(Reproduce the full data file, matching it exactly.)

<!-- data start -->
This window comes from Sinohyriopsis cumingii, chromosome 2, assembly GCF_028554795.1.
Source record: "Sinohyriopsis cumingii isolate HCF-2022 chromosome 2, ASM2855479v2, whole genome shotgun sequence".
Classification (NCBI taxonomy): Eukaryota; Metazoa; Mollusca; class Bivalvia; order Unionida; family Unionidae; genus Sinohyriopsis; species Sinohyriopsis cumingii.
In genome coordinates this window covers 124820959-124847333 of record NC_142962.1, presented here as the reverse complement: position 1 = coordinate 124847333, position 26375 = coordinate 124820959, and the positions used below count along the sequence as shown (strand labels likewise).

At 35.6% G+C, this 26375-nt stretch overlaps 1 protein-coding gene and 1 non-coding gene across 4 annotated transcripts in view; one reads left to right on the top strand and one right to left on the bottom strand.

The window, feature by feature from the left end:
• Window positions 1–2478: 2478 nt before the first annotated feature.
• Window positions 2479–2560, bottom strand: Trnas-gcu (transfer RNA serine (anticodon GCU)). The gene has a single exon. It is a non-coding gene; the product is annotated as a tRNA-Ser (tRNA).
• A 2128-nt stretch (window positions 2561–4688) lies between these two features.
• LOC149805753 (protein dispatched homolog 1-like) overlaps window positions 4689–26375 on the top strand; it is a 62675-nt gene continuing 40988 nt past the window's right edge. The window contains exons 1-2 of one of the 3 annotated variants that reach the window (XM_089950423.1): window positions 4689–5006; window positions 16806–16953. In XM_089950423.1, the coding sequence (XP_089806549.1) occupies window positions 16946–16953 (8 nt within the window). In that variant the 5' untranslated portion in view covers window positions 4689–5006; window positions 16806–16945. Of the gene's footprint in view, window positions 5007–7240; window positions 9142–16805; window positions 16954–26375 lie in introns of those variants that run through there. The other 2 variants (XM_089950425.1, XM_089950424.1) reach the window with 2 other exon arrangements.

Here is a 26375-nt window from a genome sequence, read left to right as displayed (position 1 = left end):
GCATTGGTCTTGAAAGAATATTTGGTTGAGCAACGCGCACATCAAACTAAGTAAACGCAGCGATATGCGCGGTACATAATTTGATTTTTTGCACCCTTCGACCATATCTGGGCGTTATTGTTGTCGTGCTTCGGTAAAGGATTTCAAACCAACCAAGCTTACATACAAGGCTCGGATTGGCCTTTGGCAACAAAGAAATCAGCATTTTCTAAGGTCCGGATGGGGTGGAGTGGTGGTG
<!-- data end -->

This window comes from Sinohyriopsis cumingii, chromosome 2, assembly GCF_028554795.1.
Source record: "Sinohyriopsis cumingii isolate HCF-2022 chromosome 2, ASM2855479v2, whole genome shotgun sequence".
Classification (NCBI taxonomy): Eukaryota; Metazoa; Mollusca; class Bivalvia; order Unionida; family Unionidae; genus Sinohyriopsis; species Sinohyriopsis cumingii.
In genome coordinates this window covers 124820959-124847333 of record NC_142962.1, presented here as the reverse complement: position 1 = coordinate 124847333, position 26375 = coordinate 124820959, and the positions used below count along the sequence as shown (strand labels likewise).

At 35.6% G+C, this 26375-nt stretch overlaps 1 protein-coding gene and 1 non-coding gene across 4 annotated transcripts in view; one reads left to right on the top strand and one right to left on the bottom strand.

The window, feature by feature from the left end:
• Window positions 1–2478: 2478 nt before the first annotated feature.
• Window positions 2479–2560, bottom strand: Trnas-gcu (transfer RNA serine (anticodon GCU)). The gene has a single exon. It is a non-coding gene; the product is annotated as a tRNA-Ser (tRNA).
• A 2128-nt stretch (window positions 2561–4688) lies between these two features.
• LOC149805753 (protein dispatched homolog 1-like) overlaps window positions 4689–26375 on the top strand; it is a 62675-nt gene continuing 40988 nt past the window's right edge. The window contains exons 1-2 of one of the 3 annotated variants that reach the window (XM_089950423.1): window positions 4689–5006; window positions 16806–16953. In XM_089950423.1, the coding sequence (XP_089806549.1) occupies window positions 16946–16953 (8 nt within the window). In that variant the 5' untranslated portion in view covers window positions 4689–5006; window positions 16806–16945. Of the gene's footprint in view, window positions 5007–7240; window positions 9142–16805; window positions 16954–26375 lie in introns of those variants that run through there. The other 2 variants (XM_089950425.1, XM_089950424.1) reach the window with 2 other exon arrangements.

Here is a 26375-nt window from a genome sequence, read left to right as displayed (position 1 = left end):
GCATTGGTCTTGAAAGAATATTTGGTTGAGCAACGCGCACATCAAACTAAGTAAACGCAGCGATATGCGCGGTACATAATTTGATTTTTTGCACCCTTCGACCATATCTGGGCGTTATTGTTGTCGTGCTTCGGTAAAGGATTTCAAACCAACCAAGCTTACATACAAGGCTCGGATTGGCCTTTGGCAACAAAGAAATCAGCATTTTCTAAGGTCCGGATGGGGTGGAGTGGTGGTG